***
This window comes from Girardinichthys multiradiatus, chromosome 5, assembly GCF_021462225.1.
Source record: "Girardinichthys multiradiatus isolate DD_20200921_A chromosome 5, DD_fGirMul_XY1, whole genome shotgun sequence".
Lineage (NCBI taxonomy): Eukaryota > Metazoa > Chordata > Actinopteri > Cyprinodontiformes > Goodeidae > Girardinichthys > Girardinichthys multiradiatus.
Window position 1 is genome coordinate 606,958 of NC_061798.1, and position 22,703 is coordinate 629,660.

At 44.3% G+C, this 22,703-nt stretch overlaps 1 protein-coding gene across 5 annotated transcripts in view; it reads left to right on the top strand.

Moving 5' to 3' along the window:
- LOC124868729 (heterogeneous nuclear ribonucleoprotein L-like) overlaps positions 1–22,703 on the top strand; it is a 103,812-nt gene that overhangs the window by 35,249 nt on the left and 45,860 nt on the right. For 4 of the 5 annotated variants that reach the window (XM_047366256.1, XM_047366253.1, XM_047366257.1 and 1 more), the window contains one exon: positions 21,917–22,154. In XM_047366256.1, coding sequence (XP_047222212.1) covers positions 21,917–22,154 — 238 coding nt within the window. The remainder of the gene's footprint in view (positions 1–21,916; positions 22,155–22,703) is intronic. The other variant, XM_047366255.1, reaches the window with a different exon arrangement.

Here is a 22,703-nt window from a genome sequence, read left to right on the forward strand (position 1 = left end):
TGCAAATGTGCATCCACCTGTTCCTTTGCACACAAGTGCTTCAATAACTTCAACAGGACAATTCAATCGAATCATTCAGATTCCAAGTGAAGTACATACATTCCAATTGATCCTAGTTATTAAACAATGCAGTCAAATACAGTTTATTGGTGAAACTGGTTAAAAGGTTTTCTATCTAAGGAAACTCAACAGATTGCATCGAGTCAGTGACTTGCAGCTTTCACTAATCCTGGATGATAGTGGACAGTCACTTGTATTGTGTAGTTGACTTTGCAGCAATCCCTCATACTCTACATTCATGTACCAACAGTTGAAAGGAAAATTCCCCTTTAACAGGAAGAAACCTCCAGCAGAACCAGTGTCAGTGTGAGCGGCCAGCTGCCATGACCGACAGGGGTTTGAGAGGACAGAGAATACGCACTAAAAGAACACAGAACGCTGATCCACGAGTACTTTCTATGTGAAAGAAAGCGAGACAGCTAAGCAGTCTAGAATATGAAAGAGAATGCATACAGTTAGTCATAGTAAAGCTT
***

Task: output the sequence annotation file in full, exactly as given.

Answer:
This window comes from Girardinichthys multiradiatus, chromosome 5, assembly GCF_021462225.1.
Source record: "Girardinichthys multiradiatus isolate DD_20200921_A chromosome 5, DD_fGirMul_XY1, whole genome shotgun sequence".
Lineage (NCBI taxonomy): Eukaryota > Metazoa > Chordata > Actinopteri > Cyprinodontiformes > Goodeidae > Girardinichthys > Girardinichthys multiradiatus.
Window position 1 is genome coordinate 606,958 of NC_061798.1, and position 22,703 is coordinate 629,660.

At 44.3% G+C, this 22,703-nt stretch overlaps 1 protein-coding gene across 5 annotated transcripts in view; it reads left to right on the top strand.

Moving 5' to 3' along the window:
- LOC124868729 (heterogeneous nuclear ribonucleoprotein L-like) overlaps positions 1–22,703 on the top strand; it is a 103,812-nt gene that overhangs the window by 35,249 nt on the left and 45,860 nt on the right. For 4 of the 5 annotated variants that reach the window (XM_047366256.1, XM_047366253.1, XM_047366257.1 and 1 more), the window contains one exon: positions 21,917–22,154. In XM_047366256.1, coding sequence (XP_047222212.1) covers positions 21,917–22,154 — 238 coding nt within the window. The remainder of the gene's footprint in view (positions 1–21,916; positions 22,155–22,703) is intronic. The other variant, XM_047366255.1, reaches the window with a different exon arrangement.

Here is a 22,703-nt window from a genome sequence, read left to right on the forward strand (position 1 = left end):
TGCAAATGTGCATCCACCTGTTCCTTTGCACACAAGTGCTTCAATAACTTCAACAGGACAATTCAATCGAATCATTCAGATTCCAAGTGAAGTACATACATTCCAATTGATCCTAGTTATTAAACAATGCAGTCAAATACAGTTTATTGGTGAAACTGGTTAAAAGGTTTTCTATCTAAGGAAACTCAACAGATTGCATCGAGTCAGTGACTTGCAGCTTTCACTAATCCTGGATGATAGTGGACAGTCACTTGTATTGTGTAGTTGACTTTGCAGCAATCCCTCATACTCTACATTCATGTACCAACAGTTGAAAGGAAAATTCCCCTTTAACAGGAAGAAACCTCCAGCAGAACCAGTGTCAGTGTGAGCGGCCAGCTGCCATGACCGACAGGGGTTTGAGAGGACAGAGAATACGCACTAAAAGAACACAGAACGCTGATCCACGAGTACTTTCTATGTGAAAGAAAGCGAGACAGCTAAGCAGTCTAGAATATGAAAGAGAATGCATACAGTTAGTCATAGTAAAGCTT